6. A Child Who Achieves Below Peers and/or Is Not On Grade Level Should be Evaluated. The guidance says that if a student is not achieving adequately for the child’s age or to meet grade level standards, this information should be considered for eligibility. (Guidance Letter p.2, paragraph 1)

7. If a Child’s Eligibility includes Dyslexia, Dysgraphia and/or Dyscalculia, Nothing Prohibits including these Specific Conditions in the Eligibility Determination. (Guidance Letter p. 2, Paragraph 2)

8. The Terms Dyslexia, Dyscalculia, Dysgraphia Can Be Used in the IEP. The Office of Special Education and Rehabilitative Services (OSERS) reiterates that there is nothing in the IDEA or the implementing regulations that would prohibit IEP Teams from referencing or using the terms “dyslexia”, “dyscalculia”, or “dysgraphia” in a child’s IEP. (Guidance Letter p.3, paragraph 1)

9. If Dyslexia, Dyscalculia and/or Dysgraphia is the Disability, the Team Should Learn About It so It Can be Addressed in the IEP. “OSERS believes there could be situations where an IEP team could determine that personnel responsible for IEP implementation would need to know about the condition underlying the child’s disability (e.g. that a child has a weakness in decoding skills as a result of the child’s dyslexia.)”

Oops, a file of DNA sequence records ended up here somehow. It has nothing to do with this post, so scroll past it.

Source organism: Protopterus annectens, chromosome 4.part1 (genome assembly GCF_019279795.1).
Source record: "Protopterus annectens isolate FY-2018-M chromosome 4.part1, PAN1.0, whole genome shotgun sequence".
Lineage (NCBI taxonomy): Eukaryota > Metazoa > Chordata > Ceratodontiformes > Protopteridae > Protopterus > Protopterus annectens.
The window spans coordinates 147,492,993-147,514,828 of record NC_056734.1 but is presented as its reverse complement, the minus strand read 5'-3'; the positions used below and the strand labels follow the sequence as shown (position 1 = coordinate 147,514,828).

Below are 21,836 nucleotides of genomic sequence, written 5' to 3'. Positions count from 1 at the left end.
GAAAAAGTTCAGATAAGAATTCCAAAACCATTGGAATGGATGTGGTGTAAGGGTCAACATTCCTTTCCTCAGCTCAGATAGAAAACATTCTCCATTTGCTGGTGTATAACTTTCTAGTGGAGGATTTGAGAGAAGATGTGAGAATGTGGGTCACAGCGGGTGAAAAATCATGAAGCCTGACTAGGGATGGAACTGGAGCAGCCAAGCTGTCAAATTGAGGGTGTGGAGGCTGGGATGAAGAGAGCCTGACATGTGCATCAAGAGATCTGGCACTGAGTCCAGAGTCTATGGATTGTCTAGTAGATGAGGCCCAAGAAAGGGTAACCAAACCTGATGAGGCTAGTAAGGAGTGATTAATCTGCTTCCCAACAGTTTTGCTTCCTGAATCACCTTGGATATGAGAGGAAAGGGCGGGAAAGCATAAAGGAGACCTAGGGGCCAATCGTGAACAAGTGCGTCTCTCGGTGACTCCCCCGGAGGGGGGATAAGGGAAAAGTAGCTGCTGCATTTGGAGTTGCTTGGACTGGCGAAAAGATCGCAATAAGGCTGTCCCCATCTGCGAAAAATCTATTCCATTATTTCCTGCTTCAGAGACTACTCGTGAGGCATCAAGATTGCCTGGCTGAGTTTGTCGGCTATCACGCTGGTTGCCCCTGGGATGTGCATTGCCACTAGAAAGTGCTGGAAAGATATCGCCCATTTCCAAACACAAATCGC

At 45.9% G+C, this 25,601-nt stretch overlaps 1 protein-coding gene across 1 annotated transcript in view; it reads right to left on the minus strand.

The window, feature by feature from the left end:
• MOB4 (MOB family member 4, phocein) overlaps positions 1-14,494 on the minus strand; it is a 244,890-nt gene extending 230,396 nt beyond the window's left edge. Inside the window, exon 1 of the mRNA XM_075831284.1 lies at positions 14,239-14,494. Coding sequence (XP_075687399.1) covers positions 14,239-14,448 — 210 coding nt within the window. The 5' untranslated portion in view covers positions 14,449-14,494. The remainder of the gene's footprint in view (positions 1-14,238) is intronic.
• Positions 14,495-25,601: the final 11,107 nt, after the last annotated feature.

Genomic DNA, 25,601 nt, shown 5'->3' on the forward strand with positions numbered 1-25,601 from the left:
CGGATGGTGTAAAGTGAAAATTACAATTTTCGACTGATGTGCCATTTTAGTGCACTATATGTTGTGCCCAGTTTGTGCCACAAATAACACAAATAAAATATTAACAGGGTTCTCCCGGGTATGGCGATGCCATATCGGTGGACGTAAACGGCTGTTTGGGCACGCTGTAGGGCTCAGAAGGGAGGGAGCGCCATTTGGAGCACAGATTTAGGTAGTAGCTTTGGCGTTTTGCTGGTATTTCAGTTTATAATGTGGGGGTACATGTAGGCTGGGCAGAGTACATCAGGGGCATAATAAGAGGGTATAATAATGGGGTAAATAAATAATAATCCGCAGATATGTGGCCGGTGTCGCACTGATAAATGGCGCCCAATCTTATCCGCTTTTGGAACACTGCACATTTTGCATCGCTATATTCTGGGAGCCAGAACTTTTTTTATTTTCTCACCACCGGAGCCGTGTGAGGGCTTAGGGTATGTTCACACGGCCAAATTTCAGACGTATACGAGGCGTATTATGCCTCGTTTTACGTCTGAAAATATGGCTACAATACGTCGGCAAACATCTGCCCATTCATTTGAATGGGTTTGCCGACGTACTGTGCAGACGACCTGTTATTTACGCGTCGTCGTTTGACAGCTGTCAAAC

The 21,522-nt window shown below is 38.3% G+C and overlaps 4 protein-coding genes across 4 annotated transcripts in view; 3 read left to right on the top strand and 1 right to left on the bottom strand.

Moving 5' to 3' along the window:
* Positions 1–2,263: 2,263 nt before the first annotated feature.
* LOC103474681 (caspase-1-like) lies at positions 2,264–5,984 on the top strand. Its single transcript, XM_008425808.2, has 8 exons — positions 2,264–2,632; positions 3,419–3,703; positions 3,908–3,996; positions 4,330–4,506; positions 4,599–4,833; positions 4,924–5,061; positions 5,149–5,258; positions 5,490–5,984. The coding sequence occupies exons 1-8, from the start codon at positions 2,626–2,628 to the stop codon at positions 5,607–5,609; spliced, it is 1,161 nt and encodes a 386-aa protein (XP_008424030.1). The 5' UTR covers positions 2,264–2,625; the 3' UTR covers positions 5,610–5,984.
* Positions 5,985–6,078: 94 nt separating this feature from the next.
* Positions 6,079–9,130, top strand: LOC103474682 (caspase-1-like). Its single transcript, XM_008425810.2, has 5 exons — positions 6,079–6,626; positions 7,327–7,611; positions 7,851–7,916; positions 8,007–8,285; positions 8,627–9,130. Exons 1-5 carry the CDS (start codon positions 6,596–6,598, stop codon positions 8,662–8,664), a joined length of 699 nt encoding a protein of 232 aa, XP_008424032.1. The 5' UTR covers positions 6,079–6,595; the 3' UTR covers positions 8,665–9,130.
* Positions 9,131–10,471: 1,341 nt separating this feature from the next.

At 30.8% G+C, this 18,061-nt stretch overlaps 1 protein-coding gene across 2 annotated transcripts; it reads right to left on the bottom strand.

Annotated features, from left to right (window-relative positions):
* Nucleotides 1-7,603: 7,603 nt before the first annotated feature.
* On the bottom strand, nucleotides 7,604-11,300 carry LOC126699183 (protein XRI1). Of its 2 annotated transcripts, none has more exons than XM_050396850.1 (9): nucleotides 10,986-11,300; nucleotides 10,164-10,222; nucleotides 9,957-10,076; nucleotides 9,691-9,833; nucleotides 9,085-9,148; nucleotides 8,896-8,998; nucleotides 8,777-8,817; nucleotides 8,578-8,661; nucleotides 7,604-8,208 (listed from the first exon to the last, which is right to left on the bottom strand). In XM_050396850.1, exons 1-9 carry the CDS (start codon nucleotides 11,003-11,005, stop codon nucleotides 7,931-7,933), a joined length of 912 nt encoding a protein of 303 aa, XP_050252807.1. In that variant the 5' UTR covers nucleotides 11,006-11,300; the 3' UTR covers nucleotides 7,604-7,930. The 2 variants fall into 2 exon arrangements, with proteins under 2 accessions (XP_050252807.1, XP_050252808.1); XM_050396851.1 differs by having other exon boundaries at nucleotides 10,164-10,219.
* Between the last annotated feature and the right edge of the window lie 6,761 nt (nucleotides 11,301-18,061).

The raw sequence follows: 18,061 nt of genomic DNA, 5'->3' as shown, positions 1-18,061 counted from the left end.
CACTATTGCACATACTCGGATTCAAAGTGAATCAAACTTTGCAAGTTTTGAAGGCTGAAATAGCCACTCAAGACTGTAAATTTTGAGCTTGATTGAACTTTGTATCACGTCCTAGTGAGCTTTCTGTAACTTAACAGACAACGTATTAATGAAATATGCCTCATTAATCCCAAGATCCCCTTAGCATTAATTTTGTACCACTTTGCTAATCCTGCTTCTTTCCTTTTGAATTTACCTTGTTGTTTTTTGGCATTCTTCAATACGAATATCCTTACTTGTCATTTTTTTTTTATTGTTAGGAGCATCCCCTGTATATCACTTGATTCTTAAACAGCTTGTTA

10.Ensure that Regular Education Teachers Are Informed about the Child’s IEP, its Implementation and Specific Accommodations, Modifications and Supports that Must be Provided. (Guidance Letter page 3, paragraph 1)

11.Information on Commonly Used Accommodations in the Classroom for Students with Dyslexia, Dysgraphia and Dyscalculia Should Be Provided to State and Local Education Agencies. OSERS lists a number of resources to find such accommodations and recommends that states access the DOE Technical Assistance Centers that develop materials and resources to support States, school districts, schools and teachers. (Guidance Letter page 3, paragraph 2).

12.OSERS encourages the Missouri Department of Elementary and Secondary Education (DESE) to review their policies, procedures and practices to ensure that it does not prohibit the use of the terms dyslexia, dyscalculia and dysgraphia in evaluations, eligibility and IEP documents. (Guidance Letter page 4, paragraph 1)

13.OSERS encourages Missouri Department of Elementary and Secondary Education (DESE) to remind its local school districts of the importance of addressing the unique educational needs of children with specific learning disabilities resulting from dyslexia, dyscalculia, and dysgraphia during IEP Team meetings and other meetings with parents under IDEA. (Guidance Letter page 4, paragraph 1) Decoding Dyslexia – MO Educate. Advocate. Legislate.